Let Your Photography Make You Happier and More Content

How often do you go back and look through old photos, even ones that did not make it into your portfolio? And how often do you really spend time with those photos, not just scanning them? It can be more valuable than you think, not just for your photography, but for your happiness and for finding deeper meaning. 

Coming to you from Alister Benn of Expressive Photography, this insightful video discusses the idea of using photography to relive experiences and to remember the joy you felt in those moments and promote happiness. It can be easy, particularly when you do photography for a living, to lose sight of this and to look at it as nothing more than a means to a (financial) end. However, we all first got into it because we loved creating photos. I personally catch myself scrolling through my favorites album on my phone and daydreaming about past happy moments all the time. Not only do those pictures serve as an easy way to relive those moments, regularly scrolling through them helps to keep the memories fresh in my mind. It does a lot of good for my happiness. Check out the video above for the full rundown from Benn.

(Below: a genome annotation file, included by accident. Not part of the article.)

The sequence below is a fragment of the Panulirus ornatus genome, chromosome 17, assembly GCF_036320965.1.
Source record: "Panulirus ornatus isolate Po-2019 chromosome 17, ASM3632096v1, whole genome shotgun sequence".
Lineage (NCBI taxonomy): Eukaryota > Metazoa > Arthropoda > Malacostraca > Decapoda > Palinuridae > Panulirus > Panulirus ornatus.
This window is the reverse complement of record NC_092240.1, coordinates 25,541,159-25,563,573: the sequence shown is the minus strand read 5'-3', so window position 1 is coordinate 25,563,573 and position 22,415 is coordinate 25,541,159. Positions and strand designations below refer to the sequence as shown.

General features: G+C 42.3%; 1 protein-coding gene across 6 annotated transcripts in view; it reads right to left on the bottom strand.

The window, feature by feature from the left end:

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1 Comment

Tom Reichner's picture

Alex Cooke asked,

"How often do you go back and look through old photos, even ones that did not make it into your portfolio? And how often do you really spend time with those photos, not just scanning them?"

How often? About five days every week; sometimes every day throughout a given week.

How much time? On average, about twenty five minutes each day, on the days that I view old photos (which is most days). Although the average may be misleading, as any given day can vary far from the average. Some days it's only 5 or 10 minutes, other days it's an hour and a half or two hours.

So all tolled, I spend about two hours per week going through my photo archives. Yes, I know that the "correct" saying is "all told", but I prefer "all tolled" because I am specifically referring to all the time being tallied up, or counted, and not at all referring to things being spoken of or written of.